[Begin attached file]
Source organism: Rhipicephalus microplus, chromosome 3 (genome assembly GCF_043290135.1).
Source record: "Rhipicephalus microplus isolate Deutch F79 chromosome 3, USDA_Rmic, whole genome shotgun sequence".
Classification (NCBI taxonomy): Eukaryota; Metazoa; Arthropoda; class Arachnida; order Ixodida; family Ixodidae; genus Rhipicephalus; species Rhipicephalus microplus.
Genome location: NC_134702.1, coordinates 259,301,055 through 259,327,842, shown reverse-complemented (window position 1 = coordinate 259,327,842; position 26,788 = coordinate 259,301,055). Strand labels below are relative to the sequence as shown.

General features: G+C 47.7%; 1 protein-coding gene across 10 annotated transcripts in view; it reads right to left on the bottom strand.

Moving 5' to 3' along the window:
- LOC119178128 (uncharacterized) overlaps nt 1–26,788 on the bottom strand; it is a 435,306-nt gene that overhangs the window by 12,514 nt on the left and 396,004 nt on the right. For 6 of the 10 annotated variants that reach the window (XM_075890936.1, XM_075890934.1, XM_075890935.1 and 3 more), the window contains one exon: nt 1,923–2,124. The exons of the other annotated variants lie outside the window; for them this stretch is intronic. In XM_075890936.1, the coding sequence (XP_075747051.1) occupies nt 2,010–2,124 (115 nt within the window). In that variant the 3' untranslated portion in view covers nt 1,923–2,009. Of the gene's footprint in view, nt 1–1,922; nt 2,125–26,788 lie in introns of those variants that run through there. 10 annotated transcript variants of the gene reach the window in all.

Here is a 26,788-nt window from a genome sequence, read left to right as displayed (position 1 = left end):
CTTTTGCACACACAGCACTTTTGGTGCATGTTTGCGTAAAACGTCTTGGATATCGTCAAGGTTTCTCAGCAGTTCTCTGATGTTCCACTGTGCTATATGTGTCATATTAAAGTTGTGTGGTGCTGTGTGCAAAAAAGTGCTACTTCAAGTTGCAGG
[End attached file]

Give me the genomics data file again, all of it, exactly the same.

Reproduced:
Source organism: Rhipicephalus microplus, chromosome 3 (genome assembly GCF_043290135.1).
Source record: "Rhipicephalus microplus isolate Deutch F79 chromosome 3, USDA_Rmic, whole genome shotgun sequence".
Classification (NCBI taxonomy): Eukaryota; Metazoa; Arthropoda; class Arachnida; order Ixodida; family Ixodidae; genus Rhipicephalus; species Rhipicephalus microplus.
Genome location: NC_134702.1, coordinates 259,301,055 through 259,327,842, shown reverse-complemented (window position 1 = coordinate 259,327,842; position 26,788 = coordinate 259,301,055). Strand labels below are relative to the sequence as shown.

General features: G+C 47.7%; 1 protein-coding gene across 10 annotated transcripts in view; it reads right to left on the bottom strand.

Moving 5' to 3' along the window:
- LOC119178128 (uncharacterized) overlaps nt 1–26,788 on the bottom strand; it is a 435,306-nt gene that overhangs the window by 12,514 nt on the left and 396,004 nt on the right. For 6 of the 10 annotated variants that reach the window (XM_075890936.1, XM_075890934.1, XM_075890935.1 and 3 more), the window contains one exon: nt 1,923–2,124. The exons of the other annotated variants lie outside the window; for them this stretch is intronic. In XM_075890936.1, the coding sequence (XP_075747051.1) occupies nt 2,010–2,124 (115 nt within the window). In that variant the 3' untranslated portion in view covers nt 1,923–2,009. Of the gene's footprint in view, nt 1–1,922; nt 2,125–26,788 lie in introns of those variants that run through there. 10 annotated transcript variants of the gene reach the window in all.

Here is a 26,788-nt window from a genome sequence, read left to right as displayed (position 1 = left end):
CTTTTGCACACACAGCACTTTTGGTGCATGTTTGCGTAAAACGTCTTGGATATCGTCAAGGTTTCTCAGCAGTTCTCTGATGTTCCACTGTGCTATATGTGTCATATTAAAGTTGTGTGGTGCTGTGTGCAAAAAAGTGCTACTTCAAGTTGCAGG